NPA chief: PCNs could leave â€œbig holeâ€ in sector
The expansion of the clinical pharmacist role in primary care networks could leave “a big hole” in the community pharmacy workforce, NPA chief executive Mark Lyonette has warned.
Speaking at an All Party Pharmacy Group hearing on the NHS Long Term Plan in Whitehall on Tuesday June 11, Mr Lyonette said he did not see how plans to recruit up to 6,000 PCN pharmacists could be delivered without “people transferring out from community pharmacy”.
He added that when the recruitment plans were first outlined, “we talked to the GPs… and they were under the misapprehension that there was a glut of pharmacists”.
“Leaving a big hole in another sector that will need those people just as much seems careless to me,” Mr Lyonette said.
RPS England board chair Sandra Gidley said PCNs are “potentially” an opportunity but that she was concerned “community pharmacy will be left out”. Potential barriers to engagement include community pharmacists having to source locums if they wish to undertake PCN work, she said.
She suggested that were funding made available to help community pharmacies form federations as was previously done with GPs, this could facilitate greater engagement.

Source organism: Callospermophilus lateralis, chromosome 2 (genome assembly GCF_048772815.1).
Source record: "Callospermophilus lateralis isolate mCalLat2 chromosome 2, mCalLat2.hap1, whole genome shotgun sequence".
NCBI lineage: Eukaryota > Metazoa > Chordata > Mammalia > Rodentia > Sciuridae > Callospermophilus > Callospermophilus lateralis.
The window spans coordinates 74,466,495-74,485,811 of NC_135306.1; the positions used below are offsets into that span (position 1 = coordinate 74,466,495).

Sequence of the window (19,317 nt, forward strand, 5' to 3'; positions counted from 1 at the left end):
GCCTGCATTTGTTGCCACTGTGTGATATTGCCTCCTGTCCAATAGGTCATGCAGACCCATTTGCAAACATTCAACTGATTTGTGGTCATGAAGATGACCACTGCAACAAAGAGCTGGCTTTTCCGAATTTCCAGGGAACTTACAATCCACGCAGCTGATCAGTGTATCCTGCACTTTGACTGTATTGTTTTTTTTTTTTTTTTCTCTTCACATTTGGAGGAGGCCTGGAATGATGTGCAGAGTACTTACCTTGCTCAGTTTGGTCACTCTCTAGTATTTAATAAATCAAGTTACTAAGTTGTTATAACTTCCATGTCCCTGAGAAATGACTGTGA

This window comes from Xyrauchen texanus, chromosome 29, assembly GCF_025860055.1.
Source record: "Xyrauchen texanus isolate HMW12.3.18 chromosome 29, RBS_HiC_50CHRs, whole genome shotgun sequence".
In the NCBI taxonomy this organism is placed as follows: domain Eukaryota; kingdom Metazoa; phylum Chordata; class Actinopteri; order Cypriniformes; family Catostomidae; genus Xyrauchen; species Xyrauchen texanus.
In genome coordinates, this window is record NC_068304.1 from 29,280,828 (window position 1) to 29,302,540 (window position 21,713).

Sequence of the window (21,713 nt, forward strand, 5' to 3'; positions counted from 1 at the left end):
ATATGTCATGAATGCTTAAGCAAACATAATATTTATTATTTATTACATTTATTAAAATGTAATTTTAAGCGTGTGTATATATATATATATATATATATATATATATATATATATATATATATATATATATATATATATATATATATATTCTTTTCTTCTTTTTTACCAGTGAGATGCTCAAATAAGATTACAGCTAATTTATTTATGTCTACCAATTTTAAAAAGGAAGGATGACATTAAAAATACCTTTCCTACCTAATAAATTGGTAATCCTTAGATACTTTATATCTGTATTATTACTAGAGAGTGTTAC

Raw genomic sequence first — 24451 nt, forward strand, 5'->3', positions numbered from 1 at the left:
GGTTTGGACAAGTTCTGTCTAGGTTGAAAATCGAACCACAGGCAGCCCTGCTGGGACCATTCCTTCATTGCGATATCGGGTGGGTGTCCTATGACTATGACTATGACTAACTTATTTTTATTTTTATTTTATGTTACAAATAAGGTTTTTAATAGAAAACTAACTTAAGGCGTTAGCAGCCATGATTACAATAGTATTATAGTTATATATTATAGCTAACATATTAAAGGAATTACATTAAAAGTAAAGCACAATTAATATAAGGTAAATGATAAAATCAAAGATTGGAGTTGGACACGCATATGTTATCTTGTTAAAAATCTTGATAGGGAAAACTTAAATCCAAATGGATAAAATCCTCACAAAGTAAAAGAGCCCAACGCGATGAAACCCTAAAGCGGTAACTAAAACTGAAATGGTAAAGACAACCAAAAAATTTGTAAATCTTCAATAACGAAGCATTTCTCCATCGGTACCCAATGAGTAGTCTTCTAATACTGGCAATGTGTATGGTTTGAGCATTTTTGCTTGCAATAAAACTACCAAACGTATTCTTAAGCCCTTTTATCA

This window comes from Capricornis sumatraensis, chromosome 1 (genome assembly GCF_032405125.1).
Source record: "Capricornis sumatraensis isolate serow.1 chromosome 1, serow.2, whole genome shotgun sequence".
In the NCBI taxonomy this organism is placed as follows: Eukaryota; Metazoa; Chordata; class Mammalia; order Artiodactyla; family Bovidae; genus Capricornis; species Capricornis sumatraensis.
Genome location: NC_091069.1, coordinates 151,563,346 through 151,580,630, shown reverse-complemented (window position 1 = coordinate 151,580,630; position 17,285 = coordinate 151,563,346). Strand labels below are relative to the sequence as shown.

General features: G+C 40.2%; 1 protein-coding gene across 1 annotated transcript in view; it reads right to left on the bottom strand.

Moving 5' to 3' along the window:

Not enough detail
Company Chemists’ Association chief executive Malcolm Harrison echoed these concerns regarding the “new cohort of pharmacists within the NHS,” saying health bodies had drawn up recruitment plans without having enough detail on “how we’re going to get them”.
Lead times will be an issue, Mr Harrison said, with MPharm qualifications taking five years to complete. Furthermore, “one of the challenges we face as a profession is the number of applicants coming into schools of pharmacy… in the last three to five years there has been a 25 per cent reduction in applications,” he said.
NHS should "utilise our skills"
The meeting heard of ongoing problems in encouraging pharmacy students to consider the community sector as a career option, with possible causes including a lack of clarity from the Government on what the future of the sector will look like.
“If I’m going to enter into a degree course that is a vocation for life… where do I see Government setting out its stall for the profession?” Mr Harrison asked.
Allowing pharmacists to draw on more of the clinical expertise earned over the course of their degrees could make community pharmacy more attractive, it was suggested. Mr Harrison called on the NHS to “utilise the skills we have”.
England lags behind Wales and Scotland in this respect, Mark Lyonette argued.